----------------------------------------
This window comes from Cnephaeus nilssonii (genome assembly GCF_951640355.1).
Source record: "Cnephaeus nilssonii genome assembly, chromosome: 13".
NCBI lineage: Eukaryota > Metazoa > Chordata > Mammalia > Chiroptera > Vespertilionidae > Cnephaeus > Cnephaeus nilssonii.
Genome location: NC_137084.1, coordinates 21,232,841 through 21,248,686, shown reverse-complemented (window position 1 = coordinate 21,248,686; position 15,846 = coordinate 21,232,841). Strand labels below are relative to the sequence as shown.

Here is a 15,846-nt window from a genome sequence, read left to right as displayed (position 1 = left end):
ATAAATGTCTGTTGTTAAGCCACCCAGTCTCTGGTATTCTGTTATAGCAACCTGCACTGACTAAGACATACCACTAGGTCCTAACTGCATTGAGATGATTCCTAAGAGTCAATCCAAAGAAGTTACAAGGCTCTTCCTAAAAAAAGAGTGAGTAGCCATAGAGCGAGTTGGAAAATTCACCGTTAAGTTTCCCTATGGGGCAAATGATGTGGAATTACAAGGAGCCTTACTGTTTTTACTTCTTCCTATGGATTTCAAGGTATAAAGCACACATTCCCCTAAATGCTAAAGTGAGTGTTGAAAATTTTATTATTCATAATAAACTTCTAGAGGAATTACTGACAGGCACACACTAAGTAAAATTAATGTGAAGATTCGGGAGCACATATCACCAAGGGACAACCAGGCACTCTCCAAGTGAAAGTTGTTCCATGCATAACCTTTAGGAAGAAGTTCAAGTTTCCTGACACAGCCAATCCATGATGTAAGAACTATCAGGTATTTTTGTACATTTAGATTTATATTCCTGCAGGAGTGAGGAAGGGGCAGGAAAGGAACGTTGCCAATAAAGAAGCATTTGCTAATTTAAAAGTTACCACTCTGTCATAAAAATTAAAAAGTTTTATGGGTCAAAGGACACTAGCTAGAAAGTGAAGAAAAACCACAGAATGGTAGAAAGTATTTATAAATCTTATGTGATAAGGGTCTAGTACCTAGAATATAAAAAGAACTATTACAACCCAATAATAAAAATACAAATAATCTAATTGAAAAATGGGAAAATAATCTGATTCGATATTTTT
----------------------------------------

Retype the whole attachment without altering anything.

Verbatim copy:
This window comes from Cnephaeus nilssonii (genome assembly GCF_951640355.1).
Source record: "Cnephaeus nilssonii genome assembly, chromosome: 13".
NCBI lineage: Eukaryota > Metazoa > Chordata > Mammalia > Chiroptera > Vespertilionidae > Cnephaeus > Cnephaeus nilssonii.
Genome location: NC_137084.1, coordinates 21,232,841 through 21,248,686, shown reverse-complemented (window position 1 = coordinate 21,248,686; position 15,846 = coordinate 21,232,841). Strand labels below are relative to the sequence as shown.

Here is a 15,846-nt window from a genome sequence, read left to right as displayed (position 1 = left end):
ATAAATGTCTGTTGTTAAGCCACCCAGTCTCTGGTATTCTGTTATAGCAACCTGCACTGACTAAGACATACCACTAGGTCCTAACTGCATTGAGATGATTCCTAAGAGTCAATCCAAAGAAGTTACAAGGCTCTTCCTAAAAAAAGAGTGAGTAGCCATAGAGCGAGTTGGAAAATTCACCGTTAAGTTTCCCTATGGGGCAAATGATGTGGAATTACAAGGAGCCTTACTGTTTTTACTTCTTCCTATGGATTTCAAGGTATAAAGCACACATTCCCCTAAATGCTAAAGTGAGTGTTGAAAATTTTATTATTCATAATAAACTTCTAGAGGAATTACTGACAGGCACACACTAAGTAAAATTAATGTGAAGATTCGGGAGCACATATCACCAAGGGACAACCAGGCACTCTCCAAGTGAAAGTTGTTCCATGCATAACCTTTAGGAAGAAGTTCAAGTTTCCTGACACAGCCAATCCATGATGTAAGAACTATCAGGTATTTTTGTACATTTAGATTTATATTCCTGCAGGAGTGAGGAAGGGGCAGGAAAGGAACGTTGCCAATAAAGAAGCATTTGCTAATTTAAAAGTTACCACTCTGTCATAAAAATTAAAAAGTTTTATGGGTCAAAGGACACTAGCTAGAAAGTGAAGAAAAACCACAGAATGGTAGAAAGTATTTATAAATCTTATGTGATAAGGGTCTAGTACCTAGAATATAAAAAGAACTATTACAACCCAATAATAAAAATACAAATAATCTAATTGAAAAATGGGAAAATAATCTGATTCGATATTTTT